I remember being very young and hearing this phrase. I remember thinking, “That’s a really silly thing to say. Who needs reminding of that?”
Things happen when you start to mature, and little phrases and lessons like that seem to make a lot more sense. Generally, you see these phrases and anecdotes placed over a sepia-laden background as a meme on Facebook or Instagram. But if you really think about what makes a team tick, the idea of working together and caring about each other, it all starts to make sense.
After the entertaining 3-1 victory over Barnsley, I took a deep breath.
No, I never felt the game was in jeopardy or turning against Villa. Scott Hogan netted two goals in 90 seconds early in the contest. Even after the Barnsley goal went in from a corner, I didn’t feel the game was slipping away from Villa after a quick-fire start. Jack Grealish dealt a perfect pass to Conor Hourihane for the third Villa goal of the day. The second half didn’t see any goals, but something jumped off of the screen and into my heart while watching the entirety of the match:
These players care about each other.
Genuinely, whole heartedly care about each other.
You can see and feel it. Like a crashing wave on a shore, through the ebbs and flows of the game, Aston Villa just may be on to something with the current assembled squad. While Villa are still in striking distance of a promotion push, the real story of the day should be the camaraderie and togetherness that is oozing out of the players right now. No matter what team you belong to in whatever fashion, when you’ve got “it” you know without even saying it.
Case in point: Birkir Bjarnason is dealt a pretty questionable foul by towering Barnsley striker Kieffer Moore. Robert Snodgrass starts briskly walking about 15 yeards to give Moore a shove.
First of all, Kieffer Moore is 6 feet, 5 inches tall. Robert Snodgrass is 5 feet, 11 inches tall.
With Birkir on the deck, players from both teams surrounding him on the ground and the referee within eye shot, Snodgrass decided to stand up for his teammate. This may seem like something that is supposed to happen with regularity. But, it hasn’t always been the case at Villa. It was a real moment of solidarity in my eyes to see such a seasoned professional like Snodgrass put himself out there and stand up for a player who was starting just his third game all season and recently finding his best form. Snodgrass gained a lot of respect from me after this action, and I honestly did not think he could be held any higher in my graces.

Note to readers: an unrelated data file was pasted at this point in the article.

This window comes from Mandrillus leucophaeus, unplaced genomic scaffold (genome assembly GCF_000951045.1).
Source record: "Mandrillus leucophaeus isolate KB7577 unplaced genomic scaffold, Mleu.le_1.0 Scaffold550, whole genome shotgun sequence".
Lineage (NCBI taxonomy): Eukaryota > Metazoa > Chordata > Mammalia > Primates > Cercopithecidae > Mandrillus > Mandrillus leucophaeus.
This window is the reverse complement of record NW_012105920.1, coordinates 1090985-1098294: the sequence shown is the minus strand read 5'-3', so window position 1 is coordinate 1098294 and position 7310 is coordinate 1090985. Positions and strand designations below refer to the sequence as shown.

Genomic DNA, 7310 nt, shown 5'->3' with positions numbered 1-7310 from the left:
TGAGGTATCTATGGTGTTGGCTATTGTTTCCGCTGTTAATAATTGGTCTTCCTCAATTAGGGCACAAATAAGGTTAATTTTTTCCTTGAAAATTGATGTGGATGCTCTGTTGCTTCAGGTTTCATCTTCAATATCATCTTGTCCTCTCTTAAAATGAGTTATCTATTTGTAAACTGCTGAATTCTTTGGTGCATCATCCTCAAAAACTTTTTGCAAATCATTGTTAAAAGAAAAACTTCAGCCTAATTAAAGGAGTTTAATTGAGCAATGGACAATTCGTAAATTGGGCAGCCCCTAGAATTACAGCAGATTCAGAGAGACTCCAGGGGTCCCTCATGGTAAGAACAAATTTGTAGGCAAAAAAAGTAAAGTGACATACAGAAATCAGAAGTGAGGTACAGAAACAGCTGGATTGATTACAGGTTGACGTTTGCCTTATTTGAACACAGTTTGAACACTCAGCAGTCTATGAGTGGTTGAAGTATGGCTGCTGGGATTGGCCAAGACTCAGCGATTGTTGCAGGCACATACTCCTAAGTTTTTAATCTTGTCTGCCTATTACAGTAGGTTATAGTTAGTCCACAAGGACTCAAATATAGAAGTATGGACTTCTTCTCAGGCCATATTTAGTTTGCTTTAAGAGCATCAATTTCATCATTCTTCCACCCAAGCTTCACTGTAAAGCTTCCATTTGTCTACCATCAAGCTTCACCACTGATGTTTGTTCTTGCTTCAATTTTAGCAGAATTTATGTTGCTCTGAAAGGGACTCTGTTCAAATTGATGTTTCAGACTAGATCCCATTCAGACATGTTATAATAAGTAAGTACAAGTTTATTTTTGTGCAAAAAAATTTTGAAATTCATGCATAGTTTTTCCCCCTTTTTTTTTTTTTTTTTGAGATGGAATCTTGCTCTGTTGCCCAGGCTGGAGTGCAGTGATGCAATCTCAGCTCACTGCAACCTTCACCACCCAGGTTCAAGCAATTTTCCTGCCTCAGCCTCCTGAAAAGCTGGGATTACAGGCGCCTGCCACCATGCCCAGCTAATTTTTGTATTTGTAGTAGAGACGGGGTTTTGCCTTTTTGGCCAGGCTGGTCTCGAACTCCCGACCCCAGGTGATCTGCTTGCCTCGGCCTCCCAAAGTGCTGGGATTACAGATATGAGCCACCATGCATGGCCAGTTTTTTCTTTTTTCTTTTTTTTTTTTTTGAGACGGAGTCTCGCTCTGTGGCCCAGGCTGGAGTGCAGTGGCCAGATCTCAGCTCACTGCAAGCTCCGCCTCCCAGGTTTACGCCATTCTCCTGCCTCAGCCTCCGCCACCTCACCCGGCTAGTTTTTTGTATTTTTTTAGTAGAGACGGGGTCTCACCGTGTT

As the game concluded and the players slowly started to meet at the kickoff spot in pure exhaustion, there were a few more instances that made me feel that something special is materializing. Scott Hogan started to walk to the spot with his coat on. The ovation he received making way for Keinan Davis late in the game was definitely noticeable, even when watching from a television. As Hogan makes his way to the spot, clapping up the supporters and shaking hands with Barnsley players, he was intercepted by an Aston Villa player.
He wears the number 26. His name is John Terry.
John Terry sought out Scott Hogan mere minutes after the full-time whistle to give him a hug and a few words. The smile on Hogans’ face while in the clutches of Terry was one that you don’t see very often in the arena of sport. Whatever Terry said to him turned Hogan into a little lad again. It was joy to witness it. This is the kind of unity that Aston Villa has been missing for so, so long. These players care about each other. It cannot be said enough when it can be seen at often intervals, at least from where I am sitting.
Even after Jack Grealish places a decisive pass to Conor Hourihane for a goal, Hourihane wheels away backwards and points directly at Jack. It seemed to me that Conor was just as happy at the service from Jack as he was scoring the goal. That does not happen at every club, I can assure you. It is not only something to be proud over, but it is also a very positive sight as Villa continue their march for an automatic promotion spot.